Our criteria include daytrip driving distance, scenery, wildlife viewing, and generally pleasurable paddling. If you live in Northern California, at least one of these three paddling destinations should squelch that steam coming out of your ears...
|The fishing boat Point Reyes sits in shallow water, and then only at high tide|
Tomales Bay, near Inverness
Watch fog battle it out with blue sky and sun, but never bet against fog here as the day wears on – so a morning paddle is often the best. On the other hand, a recent early evening trip produced some spectacular lighting against the blond hills of Marin County.
Stay tuned to weather, especially wind, and go with a high tide of four-feet-plus to avoid the risk of running aground -- or more accurately, a-mud. The shallow, 15-mile-long bay can bog down unwary paddlers who mis-time their tide and distance, so always give yourself a margin of safety when planning a paddle. Inverness, on the west side, is best to buffer winds.
Tucked away down a winding road within the Tomales Bay State Park is Heart’s Desire Beach. It offers one of the better launch sites but may require a 75-yard hike to the waterline, even at high tide. Another option is the Tomales Bay Resort and Marina, a private biz with a concrete boat ramp and plenty of paved parking. (Expect to pay $10 for parking and use of the ramp unless you’re a motel guest.)
|Looking south of Inverness toward sunny Marin hillsides...|
|...And at the same spot, same time, looking north toward the mouth of the bay and invading fog|
The advantage here is that it’s easier to explore the back bay with its shoreline of old docks and whimsical cottages. Plus, about three miles south, the wreck known as the Point Reyes. But you'll need a six-foot-plus tide to get close to the grounded fishing boat. (The photos above were taken from the shoreline behind the Inverness store.)
Cool tips: 64 is the average daytime temp in August. (Some online weather services often report highs in the 80s, way off the mark, so look for a reliable local forecast.)
And always double-check the forecast with the National Weather Service, especially to confirm wind speed. Online info from the National Park Service includes general weather conditions and kayaking advice. For Inverness tide tables, go to saltwatertides.com. Also check out this early season post on NorCal Yak and see pro photog and NorCal Yak pal Darvin Atkeson's take on the Point Reyes and other coastal scenes.
The lower American River, near Sacramento
So here we are in Sacramento -- The Big Tomato, a.k.a. The Broiled Tomato, in summertime. With average August daytime temperatures in the mid-90s, if we’re lucky, why is this one of our destinations? Because water in the lower American River is holding at a refreshing 60 degrees or so. It feels amazingly cool, even before you dump out of that kayak.
Plus, higher flows may be sustained a bit longer this year – the river has recently been running at more than 4,000 cfs as reported by Dreamflows. At some point, the lower American will be drop to around 2,000 cfs and then paddling will get a bit rocky.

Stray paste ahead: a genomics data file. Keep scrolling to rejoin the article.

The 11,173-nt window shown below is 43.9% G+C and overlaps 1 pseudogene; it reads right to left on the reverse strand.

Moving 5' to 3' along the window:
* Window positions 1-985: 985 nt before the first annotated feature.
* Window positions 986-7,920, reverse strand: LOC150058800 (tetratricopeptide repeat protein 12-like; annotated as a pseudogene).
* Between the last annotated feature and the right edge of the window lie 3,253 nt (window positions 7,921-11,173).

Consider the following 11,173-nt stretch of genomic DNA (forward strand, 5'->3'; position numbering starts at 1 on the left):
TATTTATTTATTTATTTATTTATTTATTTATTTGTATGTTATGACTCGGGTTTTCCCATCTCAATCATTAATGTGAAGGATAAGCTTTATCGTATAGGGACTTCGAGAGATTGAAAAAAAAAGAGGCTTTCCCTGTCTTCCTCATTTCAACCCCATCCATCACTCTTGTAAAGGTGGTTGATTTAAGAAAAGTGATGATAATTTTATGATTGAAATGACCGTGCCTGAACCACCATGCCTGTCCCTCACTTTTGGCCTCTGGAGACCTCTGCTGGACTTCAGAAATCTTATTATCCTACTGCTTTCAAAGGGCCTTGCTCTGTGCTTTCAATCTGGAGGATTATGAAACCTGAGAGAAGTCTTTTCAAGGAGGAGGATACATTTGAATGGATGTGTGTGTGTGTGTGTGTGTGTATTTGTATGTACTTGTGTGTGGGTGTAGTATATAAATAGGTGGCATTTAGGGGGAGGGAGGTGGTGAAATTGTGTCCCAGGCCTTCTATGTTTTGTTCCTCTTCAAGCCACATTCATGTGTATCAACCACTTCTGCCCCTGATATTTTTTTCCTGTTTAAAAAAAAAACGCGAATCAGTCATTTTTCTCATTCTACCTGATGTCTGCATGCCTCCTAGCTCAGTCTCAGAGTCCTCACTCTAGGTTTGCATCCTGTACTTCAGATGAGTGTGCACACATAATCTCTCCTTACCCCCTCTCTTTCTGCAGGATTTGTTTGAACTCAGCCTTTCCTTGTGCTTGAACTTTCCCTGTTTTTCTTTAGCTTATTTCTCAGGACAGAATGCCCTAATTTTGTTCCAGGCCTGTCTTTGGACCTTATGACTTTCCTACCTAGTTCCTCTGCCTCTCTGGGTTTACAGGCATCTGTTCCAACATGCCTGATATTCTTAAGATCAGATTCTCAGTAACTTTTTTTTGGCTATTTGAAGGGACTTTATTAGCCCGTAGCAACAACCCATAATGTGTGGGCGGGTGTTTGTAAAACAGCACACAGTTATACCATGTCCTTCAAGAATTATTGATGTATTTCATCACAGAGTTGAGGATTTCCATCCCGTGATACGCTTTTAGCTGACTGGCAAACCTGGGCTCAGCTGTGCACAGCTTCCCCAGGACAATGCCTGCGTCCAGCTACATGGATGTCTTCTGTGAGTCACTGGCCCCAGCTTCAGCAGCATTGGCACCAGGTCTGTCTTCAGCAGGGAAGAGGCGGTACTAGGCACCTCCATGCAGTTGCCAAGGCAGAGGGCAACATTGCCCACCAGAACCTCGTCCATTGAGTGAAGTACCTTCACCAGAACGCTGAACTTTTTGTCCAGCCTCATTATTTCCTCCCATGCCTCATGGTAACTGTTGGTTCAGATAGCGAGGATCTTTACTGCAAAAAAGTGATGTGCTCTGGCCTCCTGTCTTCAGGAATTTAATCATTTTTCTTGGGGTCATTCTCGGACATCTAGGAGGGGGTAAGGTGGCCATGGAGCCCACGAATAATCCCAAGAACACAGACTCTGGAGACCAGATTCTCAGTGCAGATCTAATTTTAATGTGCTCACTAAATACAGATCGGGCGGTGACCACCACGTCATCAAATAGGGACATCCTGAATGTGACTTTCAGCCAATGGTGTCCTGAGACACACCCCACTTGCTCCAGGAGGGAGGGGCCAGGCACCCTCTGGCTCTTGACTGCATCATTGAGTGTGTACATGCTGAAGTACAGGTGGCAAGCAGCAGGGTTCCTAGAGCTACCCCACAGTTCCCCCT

No huge challenges here for us flatwater paddlers. The San Juan rapids (class II) are the closest thing to whitewater. Hug the left bend to avoid the main rapids. But as always, wear a PFD and bring plenty of water and sunscreen.
Cool tips: Usually 70s by mid-morning, so start early. That will also help you avoid the flotillas of rowdy rafters on weekends. Launch from the Sacramento County Parks Department’s lower Sunrise Recreation Area ($8 day use fee with a kayak) and take out along the American River Parkway at Harrington Avenue or at Riverbend Park. You could go farther downstream, but you’ll want to be off the water before 4 p.m., because there’s a limit to what even the American River can do during sizzle season. And arrange your own shuttle – a rental rafter bus began limiting its shuttle service to customers only this season.
This may be as close to guaranteed cool as you’ll find in August. In fact, traveling from the valley oven, you may be tempted to leave the splash jacket at home. Don’t do it. Afternoon ocean breezes can whip up waves on the slough, and it gets downright cold as salt spray slaps your face on the paddle back toward the bay.
Best bet is to launch from the marina (parking fee varies with time but is reasonable) with an incoming tide by mid-morning. (Check saltwatertides.com) You can paddle about four miles up to Kirby Park, a bare-bones parking lot with a port-a-san but the only suitable lunch stop. Along the way, you’ll likely see tons of waterfowl and other wildlife such as seals and sea otters.
Cool tips: 72 is the official average daytime high in August, but fog and wind make it feel much cooler for all but an hour or two each day. Check this NorCal Yak post for more info.
© Glenn Brank 2012